Best Lemonade 2007 | Bourbon Grill | Best of Denver® | Best Restaurants, Bars, Clubs, Music and Stores in Denver | Westword
Molly Martin
Ah, the yin and yang, the sweet and sour of Colfax, Denver's most diverse and delicious street. At Bourbon Grill, you'll find everyone from hipsters to hookers, yuppies to immigrants, cops to East High students all congregating outside the little storefront to quench their common thirst with a big Styrofoam cup of fresh-squeezed lemonade.
Hunter Stevens
When City, O' City opened in the former home of WaterCourse, it quickly became the talk of the town because it reminded everyone of that one really great coffeehouse/bar in Williamsburg...or was it in the Mission? No, Amsterdam! It's easy to see why a space where espresso drinkers can mingle with port sippers and pint guzzlers might make you think of an establishment very far away from Denver. But that's only if you saddle our city with an inferiority complex. In fact, this "down-tempo coffeehouse and bar" fits right into its home on 13th Avenue, a latte's throw from the new wing of the Denver Art Museum. And in keeping with its cool setting and ambience, owner Dan Landes (who also owns WaterCourse, now relocated to 17th Avenue) has introduced a menu of veggie pizzas as well as performances by indie musicians and DJs. No coffeehouse is better geared to this city than City O' City.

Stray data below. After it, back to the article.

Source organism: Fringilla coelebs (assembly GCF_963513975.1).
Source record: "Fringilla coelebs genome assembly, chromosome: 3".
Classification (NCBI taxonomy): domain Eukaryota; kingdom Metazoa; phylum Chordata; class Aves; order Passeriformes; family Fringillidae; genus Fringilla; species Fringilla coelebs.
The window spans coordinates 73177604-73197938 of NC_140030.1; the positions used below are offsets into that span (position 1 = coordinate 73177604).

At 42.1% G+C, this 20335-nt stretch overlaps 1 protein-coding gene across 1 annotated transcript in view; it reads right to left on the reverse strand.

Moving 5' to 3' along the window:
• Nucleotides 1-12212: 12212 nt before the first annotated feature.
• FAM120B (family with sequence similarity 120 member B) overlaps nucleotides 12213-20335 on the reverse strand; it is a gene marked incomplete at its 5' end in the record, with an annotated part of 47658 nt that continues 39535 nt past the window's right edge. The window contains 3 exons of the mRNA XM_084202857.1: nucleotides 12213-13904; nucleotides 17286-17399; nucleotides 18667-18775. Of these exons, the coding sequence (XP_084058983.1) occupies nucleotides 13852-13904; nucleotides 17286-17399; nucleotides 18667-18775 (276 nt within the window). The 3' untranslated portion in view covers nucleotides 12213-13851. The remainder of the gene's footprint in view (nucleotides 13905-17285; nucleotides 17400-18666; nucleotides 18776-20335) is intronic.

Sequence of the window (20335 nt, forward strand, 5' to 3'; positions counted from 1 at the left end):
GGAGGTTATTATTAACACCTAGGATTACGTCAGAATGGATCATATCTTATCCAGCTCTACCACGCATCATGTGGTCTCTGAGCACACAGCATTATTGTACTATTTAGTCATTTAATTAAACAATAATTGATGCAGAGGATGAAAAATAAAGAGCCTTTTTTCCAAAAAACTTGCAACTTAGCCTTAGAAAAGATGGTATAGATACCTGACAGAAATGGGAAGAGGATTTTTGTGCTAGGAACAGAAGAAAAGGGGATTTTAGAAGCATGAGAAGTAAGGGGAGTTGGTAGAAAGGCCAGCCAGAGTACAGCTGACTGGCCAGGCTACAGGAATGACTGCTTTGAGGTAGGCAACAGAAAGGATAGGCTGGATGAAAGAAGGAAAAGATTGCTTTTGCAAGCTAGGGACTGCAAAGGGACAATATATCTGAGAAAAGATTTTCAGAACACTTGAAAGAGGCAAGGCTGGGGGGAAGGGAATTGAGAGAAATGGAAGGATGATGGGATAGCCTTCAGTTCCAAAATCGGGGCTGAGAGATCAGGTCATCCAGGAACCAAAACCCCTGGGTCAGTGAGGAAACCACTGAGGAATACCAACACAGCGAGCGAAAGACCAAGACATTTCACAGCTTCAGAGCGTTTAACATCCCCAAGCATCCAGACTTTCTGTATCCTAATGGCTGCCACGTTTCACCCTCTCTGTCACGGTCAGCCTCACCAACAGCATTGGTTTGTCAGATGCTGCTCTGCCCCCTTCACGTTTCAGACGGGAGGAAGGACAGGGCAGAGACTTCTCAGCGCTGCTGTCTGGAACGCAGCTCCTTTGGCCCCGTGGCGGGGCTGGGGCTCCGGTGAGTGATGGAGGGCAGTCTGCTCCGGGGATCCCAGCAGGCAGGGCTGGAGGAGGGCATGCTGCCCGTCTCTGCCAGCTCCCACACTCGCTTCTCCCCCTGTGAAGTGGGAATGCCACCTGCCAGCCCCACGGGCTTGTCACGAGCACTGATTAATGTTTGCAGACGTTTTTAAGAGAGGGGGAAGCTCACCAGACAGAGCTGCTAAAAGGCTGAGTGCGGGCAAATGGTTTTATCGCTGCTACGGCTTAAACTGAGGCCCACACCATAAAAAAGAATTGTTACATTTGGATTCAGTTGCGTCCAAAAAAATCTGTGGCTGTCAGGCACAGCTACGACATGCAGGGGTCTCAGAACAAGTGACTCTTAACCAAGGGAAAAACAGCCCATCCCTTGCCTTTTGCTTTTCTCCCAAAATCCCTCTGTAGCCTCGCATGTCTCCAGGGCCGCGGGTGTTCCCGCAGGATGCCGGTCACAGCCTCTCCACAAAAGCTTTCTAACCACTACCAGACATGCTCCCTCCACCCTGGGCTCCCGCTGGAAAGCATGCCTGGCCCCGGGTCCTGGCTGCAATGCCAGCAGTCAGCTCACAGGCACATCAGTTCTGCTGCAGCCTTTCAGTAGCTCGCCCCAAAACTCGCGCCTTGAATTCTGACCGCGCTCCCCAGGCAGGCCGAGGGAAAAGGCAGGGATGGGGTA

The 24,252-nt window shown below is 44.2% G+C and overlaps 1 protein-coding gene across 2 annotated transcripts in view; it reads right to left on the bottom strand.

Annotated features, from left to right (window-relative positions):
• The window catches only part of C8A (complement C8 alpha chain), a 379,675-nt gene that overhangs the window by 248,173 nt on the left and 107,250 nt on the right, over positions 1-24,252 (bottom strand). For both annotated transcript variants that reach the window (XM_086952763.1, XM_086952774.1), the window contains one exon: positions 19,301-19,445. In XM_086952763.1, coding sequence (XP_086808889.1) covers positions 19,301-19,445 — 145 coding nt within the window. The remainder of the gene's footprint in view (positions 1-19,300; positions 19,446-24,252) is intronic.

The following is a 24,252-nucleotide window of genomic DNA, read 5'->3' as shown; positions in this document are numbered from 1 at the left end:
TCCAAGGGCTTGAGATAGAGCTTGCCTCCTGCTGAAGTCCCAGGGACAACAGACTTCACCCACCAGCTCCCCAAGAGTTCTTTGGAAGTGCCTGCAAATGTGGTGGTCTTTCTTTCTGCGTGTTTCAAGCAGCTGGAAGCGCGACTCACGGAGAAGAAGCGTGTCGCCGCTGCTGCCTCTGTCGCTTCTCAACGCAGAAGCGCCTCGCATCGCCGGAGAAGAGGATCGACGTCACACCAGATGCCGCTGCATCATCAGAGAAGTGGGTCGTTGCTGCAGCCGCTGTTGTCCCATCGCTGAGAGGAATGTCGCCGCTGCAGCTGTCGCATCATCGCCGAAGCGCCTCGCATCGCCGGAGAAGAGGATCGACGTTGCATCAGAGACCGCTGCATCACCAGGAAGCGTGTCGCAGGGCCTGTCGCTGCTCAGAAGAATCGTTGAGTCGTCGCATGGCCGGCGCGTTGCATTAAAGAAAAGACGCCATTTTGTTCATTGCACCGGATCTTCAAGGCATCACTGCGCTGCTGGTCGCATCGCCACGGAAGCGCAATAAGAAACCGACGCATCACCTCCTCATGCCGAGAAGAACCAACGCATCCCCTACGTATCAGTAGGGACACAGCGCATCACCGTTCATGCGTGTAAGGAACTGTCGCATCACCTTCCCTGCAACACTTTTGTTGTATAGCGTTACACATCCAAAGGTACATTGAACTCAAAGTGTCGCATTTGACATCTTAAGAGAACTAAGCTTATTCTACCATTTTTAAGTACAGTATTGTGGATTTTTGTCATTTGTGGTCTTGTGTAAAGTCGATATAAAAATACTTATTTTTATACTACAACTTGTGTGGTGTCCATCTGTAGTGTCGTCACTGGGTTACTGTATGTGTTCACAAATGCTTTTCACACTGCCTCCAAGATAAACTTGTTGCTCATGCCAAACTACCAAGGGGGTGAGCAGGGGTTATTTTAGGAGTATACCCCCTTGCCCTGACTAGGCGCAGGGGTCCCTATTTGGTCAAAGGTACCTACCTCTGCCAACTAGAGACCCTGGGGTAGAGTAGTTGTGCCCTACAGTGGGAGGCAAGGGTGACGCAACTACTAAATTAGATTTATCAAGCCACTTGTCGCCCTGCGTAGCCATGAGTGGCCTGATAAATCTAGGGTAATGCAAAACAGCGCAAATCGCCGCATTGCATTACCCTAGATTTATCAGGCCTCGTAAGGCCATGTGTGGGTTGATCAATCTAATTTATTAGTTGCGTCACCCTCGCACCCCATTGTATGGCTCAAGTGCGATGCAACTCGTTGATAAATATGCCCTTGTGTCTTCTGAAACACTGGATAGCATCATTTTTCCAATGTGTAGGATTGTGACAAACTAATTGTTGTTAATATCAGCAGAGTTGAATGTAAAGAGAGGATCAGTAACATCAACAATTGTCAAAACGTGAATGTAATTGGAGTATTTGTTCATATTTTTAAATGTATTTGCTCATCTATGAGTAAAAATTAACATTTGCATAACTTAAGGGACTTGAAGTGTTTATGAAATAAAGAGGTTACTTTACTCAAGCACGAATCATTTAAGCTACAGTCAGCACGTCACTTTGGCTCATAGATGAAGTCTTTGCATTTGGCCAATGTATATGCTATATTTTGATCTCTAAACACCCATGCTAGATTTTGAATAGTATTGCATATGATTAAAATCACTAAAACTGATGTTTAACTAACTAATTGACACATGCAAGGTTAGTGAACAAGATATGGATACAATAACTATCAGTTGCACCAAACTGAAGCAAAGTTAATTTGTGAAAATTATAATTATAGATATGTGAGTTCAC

Cassandra Kotnik
Paris on the Platte has long been one of Denver's finest jolt joints -- and now it's among the few that can legally allow cigarettes, too, due to the Platte's designation as a tobacconist. As a result, Paris is a sturdy, smoky spot for the laptop set, with a menu full of caffeinated creations that make your eyes bug into the wee hours. For those who'd rather not ride out an all-night espresso buzz, there's the Paris Wine Bar right next door. Appealing and sophisticated, with a chill-out vibe and an unpretentious list of reasonably priced wines from around the world, Paris Wine Bar soothes the jitters as well as the soul -- and counteracts all the hyperactive hooey next door.
This is a town teeming with baristas: tattooed, spike-haired baristas; convenience-store baristas; baristas entombed in drive-up booths; smarmy Starbucks baristas; barely breathing baristas. But once in a while you come across someone who just understands the art of making espresso, and Doug Naiman has clearly bean there and done that. He patiently extracts his wicked brew from this Beauvallon bistro's sleek, shiny espresso machine (a fine, functional unit that's all work and no play) and doesn't hesitate to start over when the results are less than perfect.
Falling Rock Tap House could be the best beer joint not just in Denver, but in the entire beer-drinking world. Every fall, folks in town for the Great American Beer Festival make a pilgrimage to this LoDo institution to partake of a few of the more than seventy beers on tap -- all craft brewed, "no contract brews or megaswill." And countless more varieties are available by the bottle, from the most obvious Colorado choices to the most obscure Austrian offerings. With expansive kitchen hours and effusive employees, Falling Rock is a great joint to fall into.
Eric Gruneisen